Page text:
Child sexual abuse has immediate and lasting effects. Understanding the effects of abuse underscores the need for and importance of prevention. With over 39 million survivors of child sexual abuse, the time for prevention is now!

"I Wish You Were Only" by @LittleGirl413

If you were just a killer, you would pay a price. I would not have had to sacrifice.


If you were an alcoholic, they would be very concerned, about the terrible things I may have learned.


If you were an addict, you’d have drawn some attention. They would have called for an intervention.


They’d all hate you, if you were a liar and a cheater; Even call you out as a wife beater.


If you beat me, they would take me away, but you left no bruises, so I had to stay.


If you were a thief, they would throw you in jail. And I would be permitted to tell the tale.


But because your crime is so taboo, they look at me and say, “What’s wrong with you?”

 

Written by @LittleGirl413
“I Wish You Were Only” is one of many poems from the book entitled, “The Monster’s Game”, a poetic look into the child behind the mask of a survivor.

Immediate & Lasting Effects

RAACE has built our mission on the promise that together, we can prevent child sexual abuse before it begins. Unfortunatley, child sexual abuse exists at epidemic proportions and boasts over 39 million survivors. However, knowledge is power. U have the power of prevention!

Survivor's Story: African American Woman

A Survivor’s Perspective

Survivors of childhood sexual abuse experience an array of overwhelming and intense feelings.14 

While each individual’s experiences and reactions are unique, there are some responses to child sexual abuse that are common to many survivors:15

  • Low self-esteem or self-hatred
  • Survivors may suffer from depression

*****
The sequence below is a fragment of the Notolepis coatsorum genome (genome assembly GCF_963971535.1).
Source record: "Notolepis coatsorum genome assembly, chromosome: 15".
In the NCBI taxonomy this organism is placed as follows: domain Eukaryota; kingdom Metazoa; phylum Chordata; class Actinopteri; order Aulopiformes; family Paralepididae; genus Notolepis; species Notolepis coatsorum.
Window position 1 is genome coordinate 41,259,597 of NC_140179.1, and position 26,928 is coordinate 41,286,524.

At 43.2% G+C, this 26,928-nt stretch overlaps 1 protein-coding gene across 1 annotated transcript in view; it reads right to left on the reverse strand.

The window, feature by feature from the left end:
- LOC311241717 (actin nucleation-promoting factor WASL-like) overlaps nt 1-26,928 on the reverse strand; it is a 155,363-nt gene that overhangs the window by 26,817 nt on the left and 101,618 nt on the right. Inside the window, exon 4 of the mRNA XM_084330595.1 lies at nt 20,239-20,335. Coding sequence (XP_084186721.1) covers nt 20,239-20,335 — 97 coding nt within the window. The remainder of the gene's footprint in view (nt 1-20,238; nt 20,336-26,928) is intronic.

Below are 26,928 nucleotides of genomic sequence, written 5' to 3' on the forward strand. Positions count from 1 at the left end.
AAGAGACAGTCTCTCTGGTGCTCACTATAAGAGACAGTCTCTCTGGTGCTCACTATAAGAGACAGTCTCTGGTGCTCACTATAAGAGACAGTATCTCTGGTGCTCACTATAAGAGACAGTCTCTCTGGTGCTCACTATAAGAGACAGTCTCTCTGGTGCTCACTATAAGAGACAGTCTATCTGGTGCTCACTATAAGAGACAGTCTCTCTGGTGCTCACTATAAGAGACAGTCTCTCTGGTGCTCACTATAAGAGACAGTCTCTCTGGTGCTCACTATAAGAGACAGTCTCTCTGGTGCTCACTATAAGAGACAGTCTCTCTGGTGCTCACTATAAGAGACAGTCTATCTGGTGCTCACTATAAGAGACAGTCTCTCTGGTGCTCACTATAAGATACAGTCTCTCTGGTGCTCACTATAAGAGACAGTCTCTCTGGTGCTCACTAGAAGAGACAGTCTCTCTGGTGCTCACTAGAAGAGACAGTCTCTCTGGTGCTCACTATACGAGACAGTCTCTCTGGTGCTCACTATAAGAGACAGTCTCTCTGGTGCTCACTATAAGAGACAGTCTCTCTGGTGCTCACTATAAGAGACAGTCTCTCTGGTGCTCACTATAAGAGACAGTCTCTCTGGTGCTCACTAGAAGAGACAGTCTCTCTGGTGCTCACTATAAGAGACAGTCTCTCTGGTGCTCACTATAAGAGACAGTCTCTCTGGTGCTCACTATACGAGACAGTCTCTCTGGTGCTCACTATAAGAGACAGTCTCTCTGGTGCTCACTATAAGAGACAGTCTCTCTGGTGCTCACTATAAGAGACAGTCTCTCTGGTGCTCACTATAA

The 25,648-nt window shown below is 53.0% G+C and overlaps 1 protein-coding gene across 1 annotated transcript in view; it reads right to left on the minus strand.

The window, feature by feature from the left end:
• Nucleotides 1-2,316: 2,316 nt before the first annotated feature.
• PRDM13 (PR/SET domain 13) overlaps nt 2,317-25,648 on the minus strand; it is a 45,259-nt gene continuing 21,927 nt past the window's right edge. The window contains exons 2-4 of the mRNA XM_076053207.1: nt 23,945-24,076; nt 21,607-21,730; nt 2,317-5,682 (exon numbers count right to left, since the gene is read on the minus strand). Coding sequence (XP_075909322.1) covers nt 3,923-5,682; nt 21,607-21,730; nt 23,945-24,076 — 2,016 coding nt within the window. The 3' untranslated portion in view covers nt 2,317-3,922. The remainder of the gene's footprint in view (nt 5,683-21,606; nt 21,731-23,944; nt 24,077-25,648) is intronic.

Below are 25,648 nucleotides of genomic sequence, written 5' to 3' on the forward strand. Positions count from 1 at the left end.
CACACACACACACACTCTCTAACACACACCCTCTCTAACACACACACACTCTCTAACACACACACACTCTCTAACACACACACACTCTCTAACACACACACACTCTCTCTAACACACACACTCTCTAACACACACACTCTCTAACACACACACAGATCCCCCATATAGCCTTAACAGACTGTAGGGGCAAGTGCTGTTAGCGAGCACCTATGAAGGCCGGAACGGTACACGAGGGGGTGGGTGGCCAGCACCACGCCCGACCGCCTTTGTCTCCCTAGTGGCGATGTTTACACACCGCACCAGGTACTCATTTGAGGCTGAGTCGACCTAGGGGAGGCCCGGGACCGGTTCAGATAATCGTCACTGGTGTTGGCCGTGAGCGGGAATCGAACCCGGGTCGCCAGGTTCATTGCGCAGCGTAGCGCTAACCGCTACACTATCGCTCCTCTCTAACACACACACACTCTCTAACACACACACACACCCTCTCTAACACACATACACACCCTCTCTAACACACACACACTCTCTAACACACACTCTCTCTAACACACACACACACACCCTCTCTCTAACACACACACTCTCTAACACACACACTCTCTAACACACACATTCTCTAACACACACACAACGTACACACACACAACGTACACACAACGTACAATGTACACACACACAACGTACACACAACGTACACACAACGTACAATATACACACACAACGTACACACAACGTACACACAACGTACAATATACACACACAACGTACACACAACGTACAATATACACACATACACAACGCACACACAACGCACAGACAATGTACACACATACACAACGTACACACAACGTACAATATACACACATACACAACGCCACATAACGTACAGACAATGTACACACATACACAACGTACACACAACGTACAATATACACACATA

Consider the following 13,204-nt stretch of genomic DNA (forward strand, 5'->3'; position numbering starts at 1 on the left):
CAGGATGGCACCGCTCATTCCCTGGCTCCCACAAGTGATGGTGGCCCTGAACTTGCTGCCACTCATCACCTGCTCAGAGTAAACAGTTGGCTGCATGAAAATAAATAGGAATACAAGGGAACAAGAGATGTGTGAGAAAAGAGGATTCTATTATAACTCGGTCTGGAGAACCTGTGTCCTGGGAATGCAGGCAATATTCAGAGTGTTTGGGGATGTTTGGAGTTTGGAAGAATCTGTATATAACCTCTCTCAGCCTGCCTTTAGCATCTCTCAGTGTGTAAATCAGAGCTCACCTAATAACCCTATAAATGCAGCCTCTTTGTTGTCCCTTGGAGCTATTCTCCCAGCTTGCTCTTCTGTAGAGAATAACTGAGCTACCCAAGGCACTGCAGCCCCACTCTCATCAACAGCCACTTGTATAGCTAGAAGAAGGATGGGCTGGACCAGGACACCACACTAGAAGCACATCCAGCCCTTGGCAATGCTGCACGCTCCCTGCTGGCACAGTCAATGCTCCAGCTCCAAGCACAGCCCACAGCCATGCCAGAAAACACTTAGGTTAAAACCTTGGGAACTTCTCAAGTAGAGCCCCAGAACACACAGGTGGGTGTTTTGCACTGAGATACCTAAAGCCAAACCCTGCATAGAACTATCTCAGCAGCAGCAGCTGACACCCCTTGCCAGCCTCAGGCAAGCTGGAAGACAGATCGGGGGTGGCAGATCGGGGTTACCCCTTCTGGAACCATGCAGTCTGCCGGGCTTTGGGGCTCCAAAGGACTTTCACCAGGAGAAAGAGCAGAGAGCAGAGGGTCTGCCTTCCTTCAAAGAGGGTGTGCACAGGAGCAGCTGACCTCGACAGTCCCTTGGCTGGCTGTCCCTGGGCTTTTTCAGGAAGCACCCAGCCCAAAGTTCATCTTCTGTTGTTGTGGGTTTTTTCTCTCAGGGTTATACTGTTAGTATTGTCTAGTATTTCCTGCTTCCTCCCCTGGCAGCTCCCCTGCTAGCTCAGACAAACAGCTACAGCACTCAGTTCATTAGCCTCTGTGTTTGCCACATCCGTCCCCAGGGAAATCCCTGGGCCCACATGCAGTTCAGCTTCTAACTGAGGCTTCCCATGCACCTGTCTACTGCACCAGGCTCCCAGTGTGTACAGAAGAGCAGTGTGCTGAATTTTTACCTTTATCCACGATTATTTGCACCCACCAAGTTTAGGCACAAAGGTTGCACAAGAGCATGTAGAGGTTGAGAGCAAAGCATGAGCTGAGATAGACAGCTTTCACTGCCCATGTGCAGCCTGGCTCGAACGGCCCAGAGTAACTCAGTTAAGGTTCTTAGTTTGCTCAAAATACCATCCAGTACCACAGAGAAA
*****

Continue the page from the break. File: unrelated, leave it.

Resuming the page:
• Guilt, shame and blame
    • Survivors may feel guilt or shame because they made no direct attempt to stop the abuse or because they experienced physical pleasure
  • Sleep disturbances / disorders
    • Survivors may have trouble sleeping because of the trauma, anxiety or may directly be related to the experience they had as a child; children may be sexually abused in their own beds.
  • Lack of trust for anyone
    • Many survivors were betrayed by the very people they are dependent upon (family, teachers etc.) who cared for them, who insisted they loved them even while abusing them; learning to trust can be extremely difficult under these circumstances.
    • 93% of victims under the age of 18 know their attacker.16
  • Revictimization
    • Many survivors as adults find themselves in abusive, dangerous situations or relationships.
    • Woman who were sexually assaulted before the age of 18 [are] twice as likely to report being raped as adults.17
  • Flashbacks
    • Many survivors re-experience the sexual abuse as if it were occurring at that moment, usually accompanied by visual images of the abuse. These flashes of images are often triggered by an event, action, or even a smell that is reminiscent of the sexual abuse of the abuser.
  • Dissociation
    • Many survivors go through a process where the mind distances itself from the experience because it is too much for the psyche to process at the time. This loss of connection with thoughts, memories, feelings, actions or sense of identity, is a coping mechanism and may affect aspects of a survivor’s functioning.
  • Sexuality/Intimacy
    • Many survivors have to deal with the fact that their first sexual encounter was a result of abuse. Such memories may interfere with the survivor’s ability to engage in sexual relationships, which may bring about feelings of fright, frustration, or being ashamed.

Coping Mechanisms 

Adult survivors of childhood sexual abuse often adopt coping mechanisms (or survival strategies) to guard against feelings of terror and helplessness that they may have felt as a child. These past feelings can still have influence over the life and present behavior of an adult survivor. Here are some common coping mechanisms15:

  • Grieving/Mourning
  • Alcohol or Drug Abuse
  • Disordered Eating/Eating Disorders
  • Self-Injury

It’s Never Too Late to Get Help

If you are an adult dealing with the effects of childhood sexual abuse, please remember that you are not responsible for the abuse and that you are not alone. You can overcome the effects the abuse may have on your life. Please call the National Sexual Assault Hotline (800.656.HOPE).

News & Events

News & Events

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